AOPA and seven flight schools have challenged in federal court a New York state law that requires criminal background checks for all flight school students. The law went into effect in September.
The lawsuit states that Congress has enacted legislation to create “a single, uniform system of regulation for the safety and security of aviation to be maintained by the federal government.” AOPA argues, therefore, that any state attempts to regulate security are a violation of the Supremacy Clause (Article VI, clause 2) of the U.S. Constitution and therefore preempted.
The lawsuit further claims that if states were permitted to enact their own aviation security laws, it would create a patchwork of dissimilar and conflicting laws across the nation, “frustrating the purpose of a uniform and consistent system of safety regulation.” The issue is not about security, but rather what part of government has the authority and responsibility for aviation safety, AOPA said.
“Beyond the constitutional issues, the New York law stands to hurt many small businesses in the state,” said AOPA. “Faced with the expense of a background check, many prospective student pilots might decide to forego flight training, or worse for the New York flight schools, do their training in a neighboring state.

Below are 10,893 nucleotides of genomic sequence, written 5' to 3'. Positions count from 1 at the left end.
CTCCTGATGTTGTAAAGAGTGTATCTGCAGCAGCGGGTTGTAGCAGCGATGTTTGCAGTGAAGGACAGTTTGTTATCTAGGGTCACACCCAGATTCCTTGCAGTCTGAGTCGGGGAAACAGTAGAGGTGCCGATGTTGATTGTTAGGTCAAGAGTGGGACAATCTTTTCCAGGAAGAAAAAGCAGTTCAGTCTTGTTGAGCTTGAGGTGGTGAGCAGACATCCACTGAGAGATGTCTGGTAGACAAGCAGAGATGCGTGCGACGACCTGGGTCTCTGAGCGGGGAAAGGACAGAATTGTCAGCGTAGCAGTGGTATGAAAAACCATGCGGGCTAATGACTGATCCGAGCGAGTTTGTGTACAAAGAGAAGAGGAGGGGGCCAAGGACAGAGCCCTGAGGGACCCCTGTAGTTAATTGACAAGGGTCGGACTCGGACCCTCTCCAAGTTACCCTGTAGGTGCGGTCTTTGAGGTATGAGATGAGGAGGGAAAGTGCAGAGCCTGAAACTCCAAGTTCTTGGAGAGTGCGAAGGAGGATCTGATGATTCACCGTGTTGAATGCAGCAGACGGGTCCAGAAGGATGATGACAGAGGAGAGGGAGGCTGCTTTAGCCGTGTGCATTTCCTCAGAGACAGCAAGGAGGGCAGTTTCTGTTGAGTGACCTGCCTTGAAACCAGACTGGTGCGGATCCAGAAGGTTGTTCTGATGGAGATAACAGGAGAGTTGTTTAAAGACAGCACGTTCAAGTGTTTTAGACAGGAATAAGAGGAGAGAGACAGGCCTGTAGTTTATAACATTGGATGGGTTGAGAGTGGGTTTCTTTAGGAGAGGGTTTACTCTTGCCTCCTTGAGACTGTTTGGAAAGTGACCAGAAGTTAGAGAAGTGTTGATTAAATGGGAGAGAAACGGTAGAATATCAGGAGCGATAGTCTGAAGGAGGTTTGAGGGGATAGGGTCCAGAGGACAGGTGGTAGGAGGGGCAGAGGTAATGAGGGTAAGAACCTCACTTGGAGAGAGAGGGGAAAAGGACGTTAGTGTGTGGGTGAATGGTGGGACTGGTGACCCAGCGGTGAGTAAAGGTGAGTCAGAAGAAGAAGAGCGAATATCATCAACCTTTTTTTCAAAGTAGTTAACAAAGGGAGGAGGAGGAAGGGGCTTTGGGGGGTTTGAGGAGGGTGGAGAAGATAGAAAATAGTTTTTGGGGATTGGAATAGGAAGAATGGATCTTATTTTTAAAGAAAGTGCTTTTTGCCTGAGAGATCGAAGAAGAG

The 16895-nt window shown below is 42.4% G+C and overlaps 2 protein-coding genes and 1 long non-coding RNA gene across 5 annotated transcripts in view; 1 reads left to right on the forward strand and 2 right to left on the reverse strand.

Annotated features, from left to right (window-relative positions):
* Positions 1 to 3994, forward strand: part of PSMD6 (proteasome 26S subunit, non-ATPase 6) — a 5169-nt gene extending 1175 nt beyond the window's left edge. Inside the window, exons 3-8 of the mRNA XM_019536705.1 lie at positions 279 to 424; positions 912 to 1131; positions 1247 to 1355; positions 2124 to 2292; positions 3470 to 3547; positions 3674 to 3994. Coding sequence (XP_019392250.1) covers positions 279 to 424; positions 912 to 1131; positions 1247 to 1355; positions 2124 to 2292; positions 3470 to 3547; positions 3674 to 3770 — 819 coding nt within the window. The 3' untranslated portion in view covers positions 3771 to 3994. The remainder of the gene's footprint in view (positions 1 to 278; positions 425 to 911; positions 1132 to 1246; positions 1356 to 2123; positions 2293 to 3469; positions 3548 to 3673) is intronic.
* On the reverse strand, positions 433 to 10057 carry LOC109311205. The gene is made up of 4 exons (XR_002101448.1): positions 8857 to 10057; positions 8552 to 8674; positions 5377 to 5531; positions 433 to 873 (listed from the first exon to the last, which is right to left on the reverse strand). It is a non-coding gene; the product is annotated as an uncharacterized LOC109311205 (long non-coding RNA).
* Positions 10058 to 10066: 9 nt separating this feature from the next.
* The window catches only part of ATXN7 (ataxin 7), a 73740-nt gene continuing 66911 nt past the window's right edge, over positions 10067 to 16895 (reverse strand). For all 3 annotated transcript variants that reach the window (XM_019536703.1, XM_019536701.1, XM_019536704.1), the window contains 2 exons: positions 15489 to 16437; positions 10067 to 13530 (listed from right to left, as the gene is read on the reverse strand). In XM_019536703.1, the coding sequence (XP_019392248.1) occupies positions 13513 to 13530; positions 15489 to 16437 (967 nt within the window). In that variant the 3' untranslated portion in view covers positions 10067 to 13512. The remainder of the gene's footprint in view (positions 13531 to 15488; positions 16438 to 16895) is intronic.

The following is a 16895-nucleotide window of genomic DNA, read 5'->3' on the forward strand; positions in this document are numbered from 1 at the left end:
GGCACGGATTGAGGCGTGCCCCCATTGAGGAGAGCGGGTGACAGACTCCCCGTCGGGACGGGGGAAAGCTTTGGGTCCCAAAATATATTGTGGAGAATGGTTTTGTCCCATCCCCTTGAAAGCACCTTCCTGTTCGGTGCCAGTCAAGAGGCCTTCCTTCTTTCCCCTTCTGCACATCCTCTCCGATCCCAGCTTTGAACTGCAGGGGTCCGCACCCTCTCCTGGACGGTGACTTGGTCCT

One of the plaintiffs in the lawsuit, East Hill Flying Club, has been unable to sign any new students since the law went into effect. American Flyers is not accepting any new students at its Westchester County Airport facility and will close that flight school as soon as its current students complete training, in part due to the
requirements of the New York law. The five other plaintiffs have also experienced–or anticipate experiencing–significant economic losses because of the law.
According to AOPA, it tried to work with the New York legislature on this issue, then gave the governor compelling reasons to veto the bill. The association fought a similar law in Michigan and won. “We’re still looking for a mutually acceptable compromise with the state of New York, but we’ll fight this one all the way to the Supreme Court if we have to,” said AOPA president Phil Boyer.